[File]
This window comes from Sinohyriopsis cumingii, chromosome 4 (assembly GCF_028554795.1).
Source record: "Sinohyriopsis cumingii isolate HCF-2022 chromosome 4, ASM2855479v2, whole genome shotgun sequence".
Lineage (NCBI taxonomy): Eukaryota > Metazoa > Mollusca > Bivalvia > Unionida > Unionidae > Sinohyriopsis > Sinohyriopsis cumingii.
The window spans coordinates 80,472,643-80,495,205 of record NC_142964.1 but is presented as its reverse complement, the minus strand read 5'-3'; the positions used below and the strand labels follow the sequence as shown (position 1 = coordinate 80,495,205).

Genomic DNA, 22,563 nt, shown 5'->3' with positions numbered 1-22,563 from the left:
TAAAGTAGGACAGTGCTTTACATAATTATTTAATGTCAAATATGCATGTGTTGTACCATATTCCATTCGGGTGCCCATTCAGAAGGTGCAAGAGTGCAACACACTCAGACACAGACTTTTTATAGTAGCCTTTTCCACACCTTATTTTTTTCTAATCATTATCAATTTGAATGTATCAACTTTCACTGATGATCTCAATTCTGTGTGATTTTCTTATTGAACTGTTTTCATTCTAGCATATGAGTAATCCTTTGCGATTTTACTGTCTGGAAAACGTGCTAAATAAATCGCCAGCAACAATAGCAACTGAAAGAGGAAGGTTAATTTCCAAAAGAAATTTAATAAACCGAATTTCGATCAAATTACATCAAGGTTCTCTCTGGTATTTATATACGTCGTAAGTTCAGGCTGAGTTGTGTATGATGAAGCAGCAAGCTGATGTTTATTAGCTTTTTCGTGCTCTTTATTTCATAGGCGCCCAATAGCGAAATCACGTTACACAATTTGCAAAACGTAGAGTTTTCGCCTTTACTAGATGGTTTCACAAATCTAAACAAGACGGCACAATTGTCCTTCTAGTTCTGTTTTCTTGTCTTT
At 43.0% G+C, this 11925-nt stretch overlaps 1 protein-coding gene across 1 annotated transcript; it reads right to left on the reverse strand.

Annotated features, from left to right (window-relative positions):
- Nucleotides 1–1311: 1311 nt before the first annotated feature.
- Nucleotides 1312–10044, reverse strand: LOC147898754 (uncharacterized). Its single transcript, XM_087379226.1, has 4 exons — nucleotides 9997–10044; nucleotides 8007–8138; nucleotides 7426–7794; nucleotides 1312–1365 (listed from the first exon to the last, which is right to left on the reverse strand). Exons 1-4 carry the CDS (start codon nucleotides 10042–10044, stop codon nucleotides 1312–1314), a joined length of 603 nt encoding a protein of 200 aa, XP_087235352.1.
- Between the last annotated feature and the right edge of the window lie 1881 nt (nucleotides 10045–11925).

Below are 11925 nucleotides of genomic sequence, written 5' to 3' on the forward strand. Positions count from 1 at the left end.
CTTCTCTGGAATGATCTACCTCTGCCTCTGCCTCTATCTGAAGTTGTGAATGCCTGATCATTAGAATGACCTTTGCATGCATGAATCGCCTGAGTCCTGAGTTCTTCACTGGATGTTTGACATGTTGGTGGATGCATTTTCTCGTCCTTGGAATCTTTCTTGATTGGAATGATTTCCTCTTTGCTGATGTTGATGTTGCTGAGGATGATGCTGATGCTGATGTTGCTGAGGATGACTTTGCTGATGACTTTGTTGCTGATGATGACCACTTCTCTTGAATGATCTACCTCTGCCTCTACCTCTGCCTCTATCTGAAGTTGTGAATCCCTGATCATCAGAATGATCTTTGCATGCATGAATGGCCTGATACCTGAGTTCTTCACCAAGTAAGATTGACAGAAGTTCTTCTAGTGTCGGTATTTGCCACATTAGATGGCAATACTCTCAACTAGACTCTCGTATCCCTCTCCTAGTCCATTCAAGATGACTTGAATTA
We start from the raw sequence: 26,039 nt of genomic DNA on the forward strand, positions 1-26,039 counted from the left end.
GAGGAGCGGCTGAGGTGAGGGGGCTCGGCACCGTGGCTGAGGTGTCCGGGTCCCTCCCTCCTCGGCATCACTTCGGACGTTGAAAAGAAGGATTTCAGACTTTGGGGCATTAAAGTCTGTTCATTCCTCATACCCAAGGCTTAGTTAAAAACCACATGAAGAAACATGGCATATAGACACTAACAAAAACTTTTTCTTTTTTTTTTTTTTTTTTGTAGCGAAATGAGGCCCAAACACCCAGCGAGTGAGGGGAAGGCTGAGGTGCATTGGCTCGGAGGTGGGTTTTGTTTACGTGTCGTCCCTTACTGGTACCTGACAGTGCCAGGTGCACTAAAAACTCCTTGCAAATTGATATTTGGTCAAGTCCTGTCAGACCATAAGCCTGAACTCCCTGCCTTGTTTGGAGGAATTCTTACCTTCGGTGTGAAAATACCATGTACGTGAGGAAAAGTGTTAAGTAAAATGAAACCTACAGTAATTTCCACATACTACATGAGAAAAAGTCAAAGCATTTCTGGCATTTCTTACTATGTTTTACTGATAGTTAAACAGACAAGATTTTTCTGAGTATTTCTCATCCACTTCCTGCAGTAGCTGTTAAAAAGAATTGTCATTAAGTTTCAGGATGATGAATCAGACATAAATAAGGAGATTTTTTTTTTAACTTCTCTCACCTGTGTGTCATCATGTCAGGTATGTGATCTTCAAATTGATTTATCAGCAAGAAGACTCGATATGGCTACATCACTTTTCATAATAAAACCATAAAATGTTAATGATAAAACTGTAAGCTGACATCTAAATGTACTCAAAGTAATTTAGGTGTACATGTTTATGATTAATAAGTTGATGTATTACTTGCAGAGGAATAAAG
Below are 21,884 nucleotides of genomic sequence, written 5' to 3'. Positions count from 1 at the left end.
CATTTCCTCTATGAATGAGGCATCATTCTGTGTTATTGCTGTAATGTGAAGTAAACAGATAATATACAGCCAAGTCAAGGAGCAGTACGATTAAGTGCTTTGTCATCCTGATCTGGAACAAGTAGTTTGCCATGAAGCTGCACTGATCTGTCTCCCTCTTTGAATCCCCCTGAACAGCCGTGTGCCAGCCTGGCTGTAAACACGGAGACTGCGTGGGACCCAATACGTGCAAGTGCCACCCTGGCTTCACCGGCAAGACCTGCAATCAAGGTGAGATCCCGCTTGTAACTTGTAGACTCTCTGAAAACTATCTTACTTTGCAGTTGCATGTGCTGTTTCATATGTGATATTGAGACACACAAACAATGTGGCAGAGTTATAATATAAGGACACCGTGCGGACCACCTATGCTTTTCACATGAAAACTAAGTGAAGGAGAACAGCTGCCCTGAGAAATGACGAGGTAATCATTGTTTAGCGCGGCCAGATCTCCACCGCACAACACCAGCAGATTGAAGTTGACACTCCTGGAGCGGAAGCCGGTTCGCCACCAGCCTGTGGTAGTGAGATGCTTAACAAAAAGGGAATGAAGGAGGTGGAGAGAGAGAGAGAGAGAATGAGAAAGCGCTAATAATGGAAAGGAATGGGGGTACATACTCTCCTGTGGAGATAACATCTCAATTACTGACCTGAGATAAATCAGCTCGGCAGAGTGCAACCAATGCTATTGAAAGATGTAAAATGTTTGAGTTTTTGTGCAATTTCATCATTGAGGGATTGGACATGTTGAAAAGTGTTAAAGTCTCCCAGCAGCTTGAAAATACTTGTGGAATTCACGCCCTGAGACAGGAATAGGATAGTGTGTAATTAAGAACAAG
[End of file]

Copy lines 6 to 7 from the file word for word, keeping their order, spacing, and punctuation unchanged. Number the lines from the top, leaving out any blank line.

TAAAGTAGGACAGTGCTTTACATAATTATTTAATGTCAAATATGCATGTGTTGTACCATATTCCATTCGGGTGCCCATTCAGAAGGTGCAAGAGTGCAACACACTCAGACACAGACTTTTTATAGTAGCCTTTTCCACACCTTATTTTTTTCTAATCATTATCAATTTGAATGTATCAACTTTCACTGATGATCTCAATTCTGTGTGATTTTCTTATTGAACTGTTTTCATTCTAGCATATGAGTAATCCTTTGCGATTTTACTGTCTGGAAAACGTGCTAAATAAATCGCCAGCAACAATAGCAACTGAAAGAGGAAGGTTAATTTCCAAAAGAAATTTAATAAACCGAATTTCGATCAAATTACATCAAGGTTCTCTCTGGTATTTATATACGTCGTAAGTTCAGGCTGAGTTGTGTATGATGAAGCAGCAAGCTGATGTTTATTAGCTTTTTCGTGCTCTTTATTTCATAGGCGCCCAATAGCGAAATCACGTTACACAATTTGCAAAACGTAGAGTTTTCGCCTTTACTAGATGGTTTCACAAATCTAAACAAGACGGCACAATTGTCCTTCTAGTTCTGTTTTCTTGTCTTT
At 43.0% G+C, this 11925-nt stretch overlaps 1 protein-coding gene across 1 annotated transcript; it reads right to left on the reverse strand.